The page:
Mail Fundraising Exception
This Customer Support Ruling (CSR)
is a case study in the use of Nonprofit Standard Mail prices when mailing under
the “fundraising exception” to the cooperative mail rule.
Domestic Mail Manual
(DMM) 703.1.6.1 prescribes that an organization authorized
to mail at the Nonprofit Standard Mail prices may mail only its own matter at those
prices. An authorized organization may not delegate or lend the use of its authorization
to mail at the Nonprofit Standard Mail prices to any other person or organization.
DMM 703.1.6.2 prescribes that no person or organization
may mail, or cause to be mailed by contractual agreement or otherwise, any ineligible
matter at the Nonprofit Standard Mail prices.
DMM 703.1.6.3 prescribes that a cooperative mailing
is subject to the following:
A cooperative mailing may be made at the Nonprofit
Standard Mail prices only when each of the cooperating organizations is individually
authorized to mail at the Nonprofit Standard Mail prices at the Post Office where
the mailing is deposited.
A cooperative mailing involving the mailing of
any matter on behalf of or produced for an organization not itself authorized to
mail at the Nonprofit Standard Mail prices at the Post Office where the mailing
is deposited must be paid at the applicable regular Standard Mail prices. The mailer
may appeal the decision under 607.2.0.
Exception: The standard in 1.6.3b does not apply
to mailings by an organization authorized to mail at Nonprofit Standard Mail prices
when both of the following conditions are met:
Mailings must be soliciting monetary donations
to the authorized mailer and not promoting
or otherwise facilitating the sale or lease of any goods or services.
The organization authorized to mail at Nonprofit
Standard Mail prices is given a list of each donor, contact information (e.g., address,
telephone number) for each, and the amount of the donation (or waives in writing
the receipt of this list).
The Postal Service does not dictate the terms of relationships
between authorized nonprofit organizations and third parties. CSR PS-209 discusses
in some detail a number of factors such as shared risks, or profits that may contribute
to a finding that because of the relationship between the parties, a mailing may
be determined to be an improper cooperative mailing ineligible for the Nonprofit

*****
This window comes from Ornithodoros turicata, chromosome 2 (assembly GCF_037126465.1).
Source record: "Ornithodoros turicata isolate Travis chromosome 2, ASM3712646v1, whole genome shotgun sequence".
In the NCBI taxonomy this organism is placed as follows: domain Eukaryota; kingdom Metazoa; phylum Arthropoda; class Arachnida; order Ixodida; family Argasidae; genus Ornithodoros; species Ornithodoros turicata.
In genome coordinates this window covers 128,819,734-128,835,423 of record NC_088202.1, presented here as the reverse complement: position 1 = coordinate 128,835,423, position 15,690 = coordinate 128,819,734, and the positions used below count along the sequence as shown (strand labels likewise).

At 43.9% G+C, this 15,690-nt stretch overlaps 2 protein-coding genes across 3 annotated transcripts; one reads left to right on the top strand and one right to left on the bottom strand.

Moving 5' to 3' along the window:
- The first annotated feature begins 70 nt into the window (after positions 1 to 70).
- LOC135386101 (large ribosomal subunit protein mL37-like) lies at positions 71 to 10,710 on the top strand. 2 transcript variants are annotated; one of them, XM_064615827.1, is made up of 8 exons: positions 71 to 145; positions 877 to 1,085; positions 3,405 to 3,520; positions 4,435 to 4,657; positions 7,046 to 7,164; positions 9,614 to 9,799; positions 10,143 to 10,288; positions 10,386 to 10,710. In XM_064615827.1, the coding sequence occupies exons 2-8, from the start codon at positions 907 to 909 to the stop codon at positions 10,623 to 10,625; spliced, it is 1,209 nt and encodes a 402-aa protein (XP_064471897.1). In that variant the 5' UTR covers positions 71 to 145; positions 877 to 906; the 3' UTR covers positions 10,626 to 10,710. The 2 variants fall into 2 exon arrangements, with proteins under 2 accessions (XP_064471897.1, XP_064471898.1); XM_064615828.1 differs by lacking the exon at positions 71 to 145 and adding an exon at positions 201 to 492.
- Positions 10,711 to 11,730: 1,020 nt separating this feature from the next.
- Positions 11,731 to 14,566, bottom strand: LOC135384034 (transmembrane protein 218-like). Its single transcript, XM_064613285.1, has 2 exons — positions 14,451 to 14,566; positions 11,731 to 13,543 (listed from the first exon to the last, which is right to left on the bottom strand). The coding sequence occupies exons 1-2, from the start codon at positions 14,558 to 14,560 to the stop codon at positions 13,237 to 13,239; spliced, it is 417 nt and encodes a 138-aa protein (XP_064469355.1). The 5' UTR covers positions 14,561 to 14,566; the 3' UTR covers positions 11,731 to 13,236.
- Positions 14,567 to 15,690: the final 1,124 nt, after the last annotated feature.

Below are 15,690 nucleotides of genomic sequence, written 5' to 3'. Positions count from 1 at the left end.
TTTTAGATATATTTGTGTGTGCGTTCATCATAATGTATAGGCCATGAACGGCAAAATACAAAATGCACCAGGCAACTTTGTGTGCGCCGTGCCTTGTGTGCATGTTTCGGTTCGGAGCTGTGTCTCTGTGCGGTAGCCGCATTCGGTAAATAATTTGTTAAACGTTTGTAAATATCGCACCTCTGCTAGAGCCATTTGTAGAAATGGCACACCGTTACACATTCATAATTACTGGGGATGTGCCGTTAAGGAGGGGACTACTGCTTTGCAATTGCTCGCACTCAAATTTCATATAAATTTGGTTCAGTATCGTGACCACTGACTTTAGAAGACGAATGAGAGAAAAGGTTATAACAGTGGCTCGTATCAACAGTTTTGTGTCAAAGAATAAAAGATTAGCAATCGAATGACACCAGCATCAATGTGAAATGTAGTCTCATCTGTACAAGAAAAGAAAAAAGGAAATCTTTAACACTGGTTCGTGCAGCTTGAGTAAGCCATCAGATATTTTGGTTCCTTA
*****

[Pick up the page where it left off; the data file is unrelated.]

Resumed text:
Standard Mail prices.
The fundraising exception in 703.1.6.3c does not prevent
authorized nonprofit organizations from entering into the type of principal-agent
relationship with commercial fundraising organizations contemplated by the cooperative
mail rule, and discussed in PS-209. However, it does allow an authorized nonprofit
organization to consider other relationships to retain the services of a professional
fundraiser under limited circumstances.
In the case here, the authorized nonprofit organization
has entered into a contractual agreement with a professional fundraiser to design,
prepare, and mail solicitations for monetary donations to the authorized nonprofit
organization. The professional fundraiser is using its own list of potential donors
in the fundraising campaign. The terms of the agreement between the parties are
such that the professional fundraiser initially covers the costs associated with
the design, preparation, and postage costs associated with the mailings. The agreement
calls for the professional fundraiser to be reimbursed through funds raised as donations
from the fundraising campaign, with ten (10) percent of the proceeds (eight (8)
percent if the authorized nonprofit organization wishes to be given a list of each
donor, contact information (e.g., address, telephone number) for each, and the amount
of the donation received from each donor) going to the authorized nonprofit organization
and the remainder of the proceeds going to the professional fundraiser.
Under rules prior to the addition
of the fundraising exception, mailings under arrangements described above would
typically be found to be improper cooperative mailings for several reasons. First,
the commercial fundraiser appears to bear all of the “risk” associated with the
fundraising campaign since it initially covers the costs of the program with no
guarantee that donations will be sufficient to cover those costs thereby potentially
resulting in the professional fundraiser actually losing money. In a traditional
principal-agent relationship, the authorized nonprofit organization would be the
party at risk with an obligation to pay the fundraiser’s expenses whether sufficient
donations were received to cover its costs or not. Second, proceeds are divided
on a percentage basis creating an opportunity for both the authorized nonprofit
organization and the professional fundraiser to benefit greatly from the mailing
campaign should donations well above costs be received.
The mailings that are part of the
fundraising campaign described here are eligible for the Nonprofit Standard Mail
prices because 1) mailpieces were limited to solicitations for monetary donations
to the authorized nonprofit organization, 2) no promotional material or other advertising
for the sale or lease of any goods or services was included in any mailpiece, and
3) the authorized nonprofit organization “waived” in writing its contractual right
to be given a list of each donor, contact information for each, and the amount of
the donation received from each donor.